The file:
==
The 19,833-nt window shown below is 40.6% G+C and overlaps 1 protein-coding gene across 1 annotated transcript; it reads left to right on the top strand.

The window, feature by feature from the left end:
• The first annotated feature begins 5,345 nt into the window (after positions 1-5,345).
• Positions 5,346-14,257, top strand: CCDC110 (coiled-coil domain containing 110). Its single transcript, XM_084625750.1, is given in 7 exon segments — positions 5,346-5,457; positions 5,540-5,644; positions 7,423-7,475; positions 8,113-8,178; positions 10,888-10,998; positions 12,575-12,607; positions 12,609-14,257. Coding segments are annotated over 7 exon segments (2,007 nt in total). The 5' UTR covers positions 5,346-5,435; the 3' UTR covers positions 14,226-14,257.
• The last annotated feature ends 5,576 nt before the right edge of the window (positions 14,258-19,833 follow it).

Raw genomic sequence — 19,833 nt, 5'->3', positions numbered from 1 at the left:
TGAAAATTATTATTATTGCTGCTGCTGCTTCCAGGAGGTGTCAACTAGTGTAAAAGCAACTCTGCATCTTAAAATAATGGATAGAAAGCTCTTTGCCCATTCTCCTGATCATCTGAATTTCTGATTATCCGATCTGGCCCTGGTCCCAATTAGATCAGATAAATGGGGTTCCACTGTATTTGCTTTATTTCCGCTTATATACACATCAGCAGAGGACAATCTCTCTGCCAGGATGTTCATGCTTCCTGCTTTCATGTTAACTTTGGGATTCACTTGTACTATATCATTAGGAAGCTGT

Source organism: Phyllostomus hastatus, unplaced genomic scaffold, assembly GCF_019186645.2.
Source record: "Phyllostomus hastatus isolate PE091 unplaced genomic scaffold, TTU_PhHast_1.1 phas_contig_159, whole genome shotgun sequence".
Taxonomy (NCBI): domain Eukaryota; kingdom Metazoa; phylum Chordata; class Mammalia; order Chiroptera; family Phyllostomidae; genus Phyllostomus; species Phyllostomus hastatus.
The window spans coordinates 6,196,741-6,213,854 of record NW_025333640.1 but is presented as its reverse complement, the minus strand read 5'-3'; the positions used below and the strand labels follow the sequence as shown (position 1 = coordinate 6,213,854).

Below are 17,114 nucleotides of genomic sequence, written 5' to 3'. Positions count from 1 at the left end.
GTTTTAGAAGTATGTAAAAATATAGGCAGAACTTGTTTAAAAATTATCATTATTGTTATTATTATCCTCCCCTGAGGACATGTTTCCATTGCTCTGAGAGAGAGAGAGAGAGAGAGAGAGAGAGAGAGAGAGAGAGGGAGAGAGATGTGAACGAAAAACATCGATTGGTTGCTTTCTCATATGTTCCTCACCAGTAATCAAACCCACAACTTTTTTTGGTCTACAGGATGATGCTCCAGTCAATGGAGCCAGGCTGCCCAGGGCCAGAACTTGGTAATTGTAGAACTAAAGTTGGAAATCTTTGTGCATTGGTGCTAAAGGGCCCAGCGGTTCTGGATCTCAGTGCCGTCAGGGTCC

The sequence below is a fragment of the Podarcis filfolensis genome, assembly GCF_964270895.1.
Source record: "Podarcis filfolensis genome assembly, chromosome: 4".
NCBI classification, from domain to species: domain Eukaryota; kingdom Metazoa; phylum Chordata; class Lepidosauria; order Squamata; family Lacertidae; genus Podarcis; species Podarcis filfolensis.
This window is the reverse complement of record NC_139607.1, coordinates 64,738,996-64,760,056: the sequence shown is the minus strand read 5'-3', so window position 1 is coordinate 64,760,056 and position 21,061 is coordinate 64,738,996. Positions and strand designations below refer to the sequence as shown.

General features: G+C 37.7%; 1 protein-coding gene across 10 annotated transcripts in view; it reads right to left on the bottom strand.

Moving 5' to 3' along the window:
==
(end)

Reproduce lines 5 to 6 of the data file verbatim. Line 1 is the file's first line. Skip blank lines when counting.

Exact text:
• The last annotated feature ends 5,576 nt before the right edge of the window (positions 14,258-19,833 follow it).

Raw genomic sequence — 19,833 nt, 5'->3', positions numbered from 1 at the left: